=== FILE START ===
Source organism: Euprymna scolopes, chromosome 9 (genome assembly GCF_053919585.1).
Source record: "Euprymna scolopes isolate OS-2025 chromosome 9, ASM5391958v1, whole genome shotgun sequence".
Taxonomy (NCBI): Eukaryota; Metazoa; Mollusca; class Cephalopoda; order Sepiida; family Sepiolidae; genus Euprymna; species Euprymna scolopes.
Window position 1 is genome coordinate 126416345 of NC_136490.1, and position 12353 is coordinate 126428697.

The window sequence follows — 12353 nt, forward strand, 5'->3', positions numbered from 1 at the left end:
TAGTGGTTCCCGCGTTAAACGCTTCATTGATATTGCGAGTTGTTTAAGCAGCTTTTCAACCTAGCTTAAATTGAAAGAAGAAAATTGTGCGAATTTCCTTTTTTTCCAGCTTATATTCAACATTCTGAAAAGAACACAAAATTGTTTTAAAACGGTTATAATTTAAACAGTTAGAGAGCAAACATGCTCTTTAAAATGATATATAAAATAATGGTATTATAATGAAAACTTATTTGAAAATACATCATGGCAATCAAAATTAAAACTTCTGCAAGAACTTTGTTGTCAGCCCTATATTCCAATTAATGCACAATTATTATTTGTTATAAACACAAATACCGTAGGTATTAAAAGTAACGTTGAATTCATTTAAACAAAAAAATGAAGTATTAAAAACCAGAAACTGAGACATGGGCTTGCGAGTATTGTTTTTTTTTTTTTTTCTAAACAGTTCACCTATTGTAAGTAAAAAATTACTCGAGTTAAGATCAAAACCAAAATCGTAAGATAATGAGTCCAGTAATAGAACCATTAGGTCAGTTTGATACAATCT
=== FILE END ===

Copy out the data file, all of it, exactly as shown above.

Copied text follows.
Source organism: Euprymna scolopes, chromosome 9 (genome assembly GCF_053919585.1).
Source record: "Euprymna scolopes isolate OS-2025 chromosome 9, ASM5391958v1, whole genome shotgun sequence".
Taxonomy (NCBI): Eukaryota; Metazoa; Mollusca; class Cephalopoda; order Sepiida; family Sepiolidae; genus Euprymna; species Euprymna scolopes.
Window position 1 is genome coordinate 126416345 of NC_136490.1, and position 12353 is coordinate 126428697.

The window sequence follows — 12353 nt, forward strand, 5'->3', positions numbered from 1 at the left end:
TAGTGGTTCCCGCGTTAAACGCTTCATTGATATTGCGAGTTGTTTAAGCAGCTTTTCAACCTAGCTTAAATTGAAAGAAGAAAATTGTGCGAATTTCCTTTTTTTCCAGCTTATATTCAACATTCTGAAAAGAACACAAAATTGTTTTAAAACGGTTATAATTTAAACAGTTAGAGAGCAAACATGCTCTTTAAAATGATATATAAAATAATGGTATTATAATGAAAACTTATTTGAAAATACATCATGGCAATCAAAATTAAAACTTCTGCAAGAACTTTGTTGTCAGCCCTATATTCCAATTAATGCACAATTATTATTTGTTATAAACACAAATACCGTAGGTATTAAAAGTAACGTTGAATTCATTTAAACAAAAAAATGAAGTATTAAAAACCAGAAACTGAGACATGGGCTTGCGAGTATTGTTTTTTTTTTTTTTTCTAAACAGTTCACCTATTGTAAGTAAAAAATTACTCGAGTTAAGATCAAAACCAAAATCGTAAGATAATGAGTCCAGTAATAGAACCATTAGGTCAGTTTGATACAATCT